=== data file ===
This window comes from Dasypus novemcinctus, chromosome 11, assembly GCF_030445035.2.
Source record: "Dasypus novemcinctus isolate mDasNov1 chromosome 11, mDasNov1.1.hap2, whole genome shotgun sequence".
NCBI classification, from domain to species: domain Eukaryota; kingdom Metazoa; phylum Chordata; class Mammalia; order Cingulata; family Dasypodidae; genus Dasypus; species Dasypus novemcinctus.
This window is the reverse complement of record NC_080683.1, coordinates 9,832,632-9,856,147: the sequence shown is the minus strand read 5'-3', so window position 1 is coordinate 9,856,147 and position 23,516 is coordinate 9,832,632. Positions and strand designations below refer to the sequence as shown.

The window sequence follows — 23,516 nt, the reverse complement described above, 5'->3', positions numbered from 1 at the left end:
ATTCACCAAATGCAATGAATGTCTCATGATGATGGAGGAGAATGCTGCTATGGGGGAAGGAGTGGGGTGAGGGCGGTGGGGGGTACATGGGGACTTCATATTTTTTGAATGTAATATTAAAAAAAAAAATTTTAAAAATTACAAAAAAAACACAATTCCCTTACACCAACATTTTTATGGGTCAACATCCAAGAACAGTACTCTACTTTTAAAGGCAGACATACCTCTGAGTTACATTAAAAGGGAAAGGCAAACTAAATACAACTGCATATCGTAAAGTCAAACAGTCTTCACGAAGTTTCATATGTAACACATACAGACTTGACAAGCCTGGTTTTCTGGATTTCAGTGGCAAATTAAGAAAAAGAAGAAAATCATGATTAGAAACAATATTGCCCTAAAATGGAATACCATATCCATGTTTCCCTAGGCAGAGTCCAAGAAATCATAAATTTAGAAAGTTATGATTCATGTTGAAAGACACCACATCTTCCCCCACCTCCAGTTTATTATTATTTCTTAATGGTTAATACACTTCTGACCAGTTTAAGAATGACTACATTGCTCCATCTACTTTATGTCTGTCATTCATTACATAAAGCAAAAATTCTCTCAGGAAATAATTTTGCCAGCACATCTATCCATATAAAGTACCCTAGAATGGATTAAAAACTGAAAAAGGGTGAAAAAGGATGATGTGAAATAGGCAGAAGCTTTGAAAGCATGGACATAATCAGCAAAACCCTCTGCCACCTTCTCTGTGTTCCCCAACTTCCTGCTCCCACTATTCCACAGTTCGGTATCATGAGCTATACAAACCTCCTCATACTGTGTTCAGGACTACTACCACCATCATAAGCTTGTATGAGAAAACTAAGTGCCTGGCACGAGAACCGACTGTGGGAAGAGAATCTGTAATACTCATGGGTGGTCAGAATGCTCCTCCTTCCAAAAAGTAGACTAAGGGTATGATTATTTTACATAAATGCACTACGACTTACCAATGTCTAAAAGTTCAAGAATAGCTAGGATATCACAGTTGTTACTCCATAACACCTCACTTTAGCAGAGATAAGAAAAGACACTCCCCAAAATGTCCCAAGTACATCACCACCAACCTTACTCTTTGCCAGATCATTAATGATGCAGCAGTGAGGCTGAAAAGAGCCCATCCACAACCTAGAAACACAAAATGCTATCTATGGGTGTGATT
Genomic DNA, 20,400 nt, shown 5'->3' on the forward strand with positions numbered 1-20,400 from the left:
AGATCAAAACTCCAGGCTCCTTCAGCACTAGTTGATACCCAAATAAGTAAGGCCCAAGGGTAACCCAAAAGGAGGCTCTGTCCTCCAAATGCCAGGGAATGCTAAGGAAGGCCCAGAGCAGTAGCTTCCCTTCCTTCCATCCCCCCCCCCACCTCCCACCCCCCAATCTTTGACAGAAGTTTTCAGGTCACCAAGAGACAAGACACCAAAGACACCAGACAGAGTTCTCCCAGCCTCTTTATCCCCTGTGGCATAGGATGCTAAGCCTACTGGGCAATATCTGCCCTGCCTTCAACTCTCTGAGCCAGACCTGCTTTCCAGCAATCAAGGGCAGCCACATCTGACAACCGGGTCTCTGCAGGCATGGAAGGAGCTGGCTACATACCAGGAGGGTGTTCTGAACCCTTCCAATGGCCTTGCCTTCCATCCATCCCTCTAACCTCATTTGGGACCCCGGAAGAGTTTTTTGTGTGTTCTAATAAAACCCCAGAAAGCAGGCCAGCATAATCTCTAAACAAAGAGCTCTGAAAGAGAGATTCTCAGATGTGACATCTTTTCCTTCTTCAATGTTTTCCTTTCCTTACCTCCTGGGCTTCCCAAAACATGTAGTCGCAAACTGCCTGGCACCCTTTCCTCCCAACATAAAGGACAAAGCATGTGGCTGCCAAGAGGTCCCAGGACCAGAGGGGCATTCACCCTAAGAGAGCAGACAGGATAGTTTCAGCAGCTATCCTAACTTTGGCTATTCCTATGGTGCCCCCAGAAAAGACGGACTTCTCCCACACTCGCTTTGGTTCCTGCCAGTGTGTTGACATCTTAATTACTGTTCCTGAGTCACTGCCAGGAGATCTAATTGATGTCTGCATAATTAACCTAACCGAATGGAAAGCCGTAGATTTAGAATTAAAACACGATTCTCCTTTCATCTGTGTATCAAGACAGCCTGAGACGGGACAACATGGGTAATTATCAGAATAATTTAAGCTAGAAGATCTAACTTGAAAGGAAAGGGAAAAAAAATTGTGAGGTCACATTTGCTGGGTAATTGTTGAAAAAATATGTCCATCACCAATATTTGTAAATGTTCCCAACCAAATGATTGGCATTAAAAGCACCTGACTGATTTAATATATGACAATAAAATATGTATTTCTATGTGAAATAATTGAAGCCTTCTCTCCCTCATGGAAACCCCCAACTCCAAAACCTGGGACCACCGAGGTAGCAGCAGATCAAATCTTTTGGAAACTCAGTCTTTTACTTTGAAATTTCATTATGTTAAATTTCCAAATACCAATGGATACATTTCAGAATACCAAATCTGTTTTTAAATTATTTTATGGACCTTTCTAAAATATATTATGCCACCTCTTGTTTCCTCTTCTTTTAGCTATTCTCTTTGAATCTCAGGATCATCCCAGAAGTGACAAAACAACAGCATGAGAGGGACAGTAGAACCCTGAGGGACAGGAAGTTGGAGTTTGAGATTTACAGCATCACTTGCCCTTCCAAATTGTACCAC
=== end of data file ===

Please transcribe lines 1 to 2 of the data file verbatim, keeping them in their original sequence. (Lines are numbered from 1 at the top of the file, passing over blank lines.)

This window comes from Dasypus novemcinctus, chromosome 11, assembly GCF_030445035.2.
Source record: "Dasypus novemcinctus isolate mDasNov1 chromosome 11, mDasNov1.1.hap2, whole genome shotgun sequence".